Access Technology Affordability Act

Issue—The cost of critically needed access technology is out of reach for most blind Americans.

The high cost of access technology creates a difficult economic reality.

Most access technology ranges from $1,000 to $6,000. For example, a leading screen reader is $900, a popular Braille note taker is $5,495, one model of a refreshable Braille display is $2,795, and a moderately priced Braille embosser is $3,695. According to the United States Census Bureau 71 percent of blind Americans are either unemployed or underemployed.[1] Consequently, most blind Americans do not have sufficient financial resources needed to purchase these items.[2] These financial barriers can ultimately lead to a loss of employment, insufficient education, or even isolation from community activities.

Medical insurance will not cover the cost of access technology.

Current definitions of "medical care," "medical necessity," and "durable medical equipment" within common insurance policies do not include access technology. These definitions were adopted in the 1960s “when medical care was viewed primarily as curative and palliative, with little or no consideration given to increasing an individual's functional status.”[3] Many states’ Medicaid programs and individual health insurance plans have adopted similar definitions and likewise will not cover the cost of access technology.[4]

Access technology enables blind Americans to participate in today’s workforce.

Blindness is well-defined and measurable,[5] but affects each person differently and at different ages. Since individuals’ needs differ, manufacturers have designed various tools that enable each blind American to perform tasks that they were once unable to accomplish themselves due to their blindness. Braille note takers are frequently used in schools, screen reading software allows workers to check their email at home, and screen magnification software can help seniors losing vision learn about community activities. Access technology equips blind Americans to seek employment and stay employed. For the 71percent of blind Americans who are either unemployed or underemployed, it is a vehicle that facilitates the job seeking process. Despite this critical need however, public and private entities struggle to meet consumer demand.[6] This leads to untimely delays in the delivery of necessary technology and ultimately harms the blind consumer.

Solution—The Access Technology Affordability Act:

Makes access technology more affordable so that blind Americans can procure these items for themselves.

It establishes a refundable tax credit for blind Americans in the amount of $2,000 to be used over a three-year period to offset the cost of access technology. The credit created by ATAA will sunset after five years, and will be indexed for inflation.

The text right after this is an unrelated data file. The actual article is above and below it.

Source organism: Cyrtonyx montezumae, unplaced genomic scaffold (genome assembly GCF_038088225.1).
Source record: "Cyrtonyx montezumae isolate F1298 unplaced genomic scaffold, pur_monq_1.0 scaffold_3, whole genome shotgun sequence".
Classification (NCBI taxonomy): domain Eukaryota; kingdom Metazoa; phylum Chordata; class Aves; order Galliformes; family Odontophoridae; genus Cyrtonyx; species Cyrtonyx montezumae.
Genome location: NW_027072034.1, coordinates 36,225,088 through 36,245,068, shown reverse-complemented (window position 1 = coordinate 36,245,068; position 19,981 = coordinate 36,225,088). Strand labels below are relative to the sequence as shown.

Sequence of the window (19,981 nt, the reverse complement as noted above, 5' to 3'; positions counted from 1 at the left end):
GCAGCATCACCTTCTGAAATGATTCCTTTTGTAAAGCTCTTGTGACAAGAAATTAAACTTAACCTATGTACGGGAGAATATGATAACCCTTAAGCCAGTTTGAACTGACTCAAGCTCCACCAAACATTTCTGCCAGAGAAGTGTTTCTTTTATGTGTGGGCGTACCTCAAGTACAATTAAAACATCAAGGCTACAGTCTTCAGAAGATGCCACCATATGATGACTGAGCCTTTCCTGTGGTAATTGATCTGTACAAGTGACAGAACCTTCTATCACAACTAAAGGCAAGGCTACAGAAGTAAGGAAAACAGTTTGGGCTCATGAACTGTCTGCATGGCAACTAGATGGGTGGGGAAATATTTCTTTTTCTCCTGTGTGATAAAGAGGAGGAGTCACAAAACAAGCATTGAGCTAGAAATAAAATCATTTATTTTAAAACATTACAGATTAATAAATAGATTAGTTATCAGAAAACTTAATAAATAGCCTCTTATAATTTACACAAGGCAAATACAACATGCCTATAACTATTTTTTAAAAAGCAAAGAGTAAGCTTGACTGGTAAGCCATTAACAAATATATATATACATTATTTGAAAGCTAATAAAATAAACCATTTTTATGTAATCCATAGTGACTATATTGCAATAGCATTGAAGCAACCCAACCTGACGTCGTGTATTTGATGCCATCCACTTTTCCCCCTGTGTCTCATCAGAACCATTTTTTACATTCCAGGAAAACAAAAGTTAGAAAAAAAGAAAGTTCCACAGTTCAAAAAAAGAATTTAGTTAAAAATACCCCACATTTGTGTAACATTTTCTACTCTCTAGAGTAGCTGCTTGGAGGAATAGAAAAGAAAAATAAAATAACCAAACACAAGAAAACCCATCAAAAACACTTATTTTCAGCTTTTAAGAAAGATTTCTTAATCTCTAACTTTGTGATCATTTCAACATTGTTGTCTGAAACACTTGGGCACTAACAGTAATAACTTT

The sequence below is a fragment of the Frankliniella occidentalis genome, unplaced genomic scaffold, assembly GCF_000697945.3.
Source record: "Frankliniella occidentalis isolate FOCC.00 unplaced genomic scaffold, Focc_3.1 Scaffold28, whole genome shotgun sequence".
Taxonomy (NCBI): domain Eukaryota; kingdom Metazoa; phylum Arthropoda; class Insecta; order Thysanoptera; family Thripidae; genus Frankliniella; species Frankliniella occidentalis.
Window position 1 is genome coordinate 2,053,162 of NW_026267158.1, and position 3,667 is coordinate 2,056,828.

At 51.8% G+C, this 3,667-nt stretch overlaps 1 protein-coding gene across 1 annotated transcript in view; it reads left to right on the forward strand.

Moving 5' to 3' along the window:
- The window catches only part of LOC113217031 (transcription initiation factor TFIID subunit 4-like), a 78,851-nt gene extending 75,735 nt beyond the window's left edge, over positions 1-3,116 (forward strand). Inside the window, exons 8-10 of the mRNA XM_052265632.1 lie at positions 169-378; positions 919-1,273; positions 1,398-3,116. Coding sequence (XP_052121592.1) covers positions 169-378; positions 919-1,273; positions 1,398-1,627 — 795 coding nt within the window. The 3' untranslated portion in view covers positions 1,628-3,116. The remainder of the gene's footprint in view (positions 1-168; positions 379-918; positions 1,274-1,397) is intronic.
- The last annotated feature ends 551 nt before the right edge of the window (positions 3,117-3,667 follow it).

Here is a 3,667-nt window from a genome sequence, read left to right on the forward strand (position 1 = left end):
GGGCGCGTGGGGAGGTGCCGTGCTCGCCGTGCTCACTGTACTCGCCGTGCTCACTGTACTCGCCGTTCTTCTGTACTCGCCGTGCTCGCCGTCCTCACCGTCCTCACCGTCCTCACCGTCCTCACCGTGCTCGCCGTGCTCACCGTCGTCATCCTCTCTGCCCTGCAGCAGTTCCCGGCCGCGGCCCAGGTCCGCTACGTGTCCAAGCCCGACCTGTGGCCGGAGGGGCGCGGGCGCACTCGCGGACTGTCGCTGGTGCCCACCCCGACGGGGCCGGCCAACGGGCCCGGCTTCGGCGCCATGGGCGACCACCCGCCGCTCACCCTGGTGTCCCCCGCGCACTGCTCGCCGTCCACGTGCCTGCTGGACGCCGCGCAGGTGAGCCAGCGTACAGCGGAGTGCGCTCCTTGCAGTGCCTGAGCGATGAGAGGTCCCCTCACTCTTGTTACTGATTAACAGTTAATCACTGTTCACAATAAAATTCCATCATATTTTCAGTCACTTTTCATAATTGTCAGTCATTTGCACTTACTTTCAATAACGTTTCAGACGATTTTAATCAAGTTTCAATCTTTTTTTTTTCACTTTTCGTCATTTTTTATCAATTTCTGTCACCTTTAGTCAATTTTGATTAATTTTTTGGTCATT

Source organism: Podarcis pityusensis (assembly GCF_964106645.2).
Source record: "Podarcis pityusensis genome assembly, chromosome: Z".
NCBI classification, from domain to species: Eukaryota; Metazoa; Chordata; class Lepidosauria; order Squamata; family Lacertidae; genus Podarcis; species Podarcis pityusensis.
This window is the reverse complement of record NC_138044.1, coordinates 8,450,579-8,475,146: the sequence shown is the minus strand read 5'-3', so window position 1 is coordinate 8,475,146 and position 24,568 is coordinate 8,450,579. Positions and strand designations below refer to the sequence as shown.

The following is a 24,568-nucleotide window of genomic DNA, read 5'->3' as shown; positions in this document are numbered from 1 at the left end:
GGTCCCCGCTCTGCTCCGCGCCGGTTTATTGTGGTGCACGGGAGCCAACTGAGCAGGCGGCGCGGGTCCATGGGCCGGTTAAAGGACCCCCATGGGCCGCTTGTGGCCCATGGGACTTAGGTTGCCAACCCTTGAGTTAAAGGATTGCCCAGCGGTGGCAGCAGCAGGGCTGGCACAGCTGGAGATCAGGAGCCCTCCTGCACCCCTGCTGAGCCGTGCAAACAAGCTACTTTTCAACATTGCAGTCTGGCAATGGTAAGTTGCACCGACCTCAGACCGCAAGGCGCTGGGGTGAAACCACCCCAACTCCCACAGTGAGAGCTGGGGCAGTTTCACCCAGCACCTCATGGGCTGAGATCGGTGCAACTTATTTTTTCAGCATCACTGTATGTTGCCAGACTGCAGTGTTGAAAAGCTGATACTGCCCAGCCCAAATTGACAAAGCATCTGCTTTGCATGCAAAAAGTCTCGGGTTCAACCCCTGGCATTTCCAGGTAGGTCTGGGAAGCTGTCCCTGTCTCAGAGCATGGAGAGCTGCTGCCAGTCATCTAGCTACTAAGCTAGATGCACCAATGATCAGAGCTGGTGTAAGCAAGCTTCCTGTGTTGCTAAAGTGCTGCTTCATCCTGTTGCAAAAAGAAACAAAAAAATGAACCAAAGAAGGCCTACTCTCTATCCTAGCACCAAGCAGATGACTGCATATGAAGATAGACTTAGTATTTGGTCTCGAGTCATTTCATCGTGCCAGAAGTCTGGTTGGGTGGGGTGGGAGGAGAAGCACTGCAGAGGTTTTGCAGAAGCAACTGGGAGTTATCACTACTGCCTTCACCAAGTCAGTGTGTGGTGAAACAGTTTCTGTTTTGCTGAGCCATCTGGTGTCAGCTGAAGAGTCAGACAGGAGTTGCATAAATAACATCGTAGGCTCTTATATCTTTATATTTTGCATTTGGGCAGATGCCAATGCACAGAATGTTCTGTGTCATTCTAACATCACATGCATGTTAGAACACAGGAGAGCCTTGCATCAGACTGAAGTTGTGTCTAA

Provides flexibility for individuals to obtain access technology based upon their specific needs.

Accessibility requires an individualized assessment of one’s own skills and needs. Therefore, blind Americans should be given the opportunity to procure access technology on their own to ensure that they are receiving the tools that are most useful for them.

Historically, Congress has implemented tax incentives (e.g., Disabled Access Credit) for business owners required to make accommodations, including access technology, for employees and patrons with disabilities.

Even though Congress created these tax incentives to increase accessibility in the community, these incentives are underutilized.[7] Meanwhile, blind Americans primarily depend on public and private entities to procure access technology for them.

Goal—Improve affordability of critically needed access technology necessary for employment and independent living. 

More Information

For more information on the Access Technology Affordability Act, contact:

Kimie Eacobacci, Government Affairs Specialist, National Federation of the Blind
Phone: 410-659-9314, extension 2441
Email: keacobacci@nfb.org

Learn more about the National Federation of the Blind's 2019 legislative agenda


[1] See 2016 American Community Survey, www.disabilitystatistics.org.

[2] Erickson, W., Lee, C., von Schrader, S. (2016). "Disability Statistics from the 2014 American Community Survey (ACS)." Ithaca, NY: Cornell University Employment and Disability Institute (EDI). Retrieved November 11, 2016, from www.disabilitystatistics.org.

[3] National Council on Disability, “Federal Policy Barriers to Assistive Technology,” (May 31, 2000) 8, http://www.ncd.gov/rawmedia_repository/c9e48e89_261b_4dda_bc74_203d5915519f.pdf.

[4] Assistive Technology Industry Associates, “AT Resources Funding Guide,” https://www.atia.org/at-resources/what-is-at/resources-funding-guide/ (last accessed December 10, 2018).

[5] See 26 U.S.C § 63(f)(4).

[6] See e.g. Department of Education, Rehabilitation Services and Disability Research, “Fiscal Year 2019 Budget Request,” https://www2.ed.gov/about/overview/budget/budget19/justifications/i-rehab.pdf, p. I-63.

[7] U.S. Gen. Accounting Office, Business Tax Incentives: Incentives to Employ Workers with Disabilities Receive Limited use and have an Uncertain Impact 1, at 14, (Dec. 12, 2002)
http://www.unclefed.com/GAOReports/d0339_sum.pdf.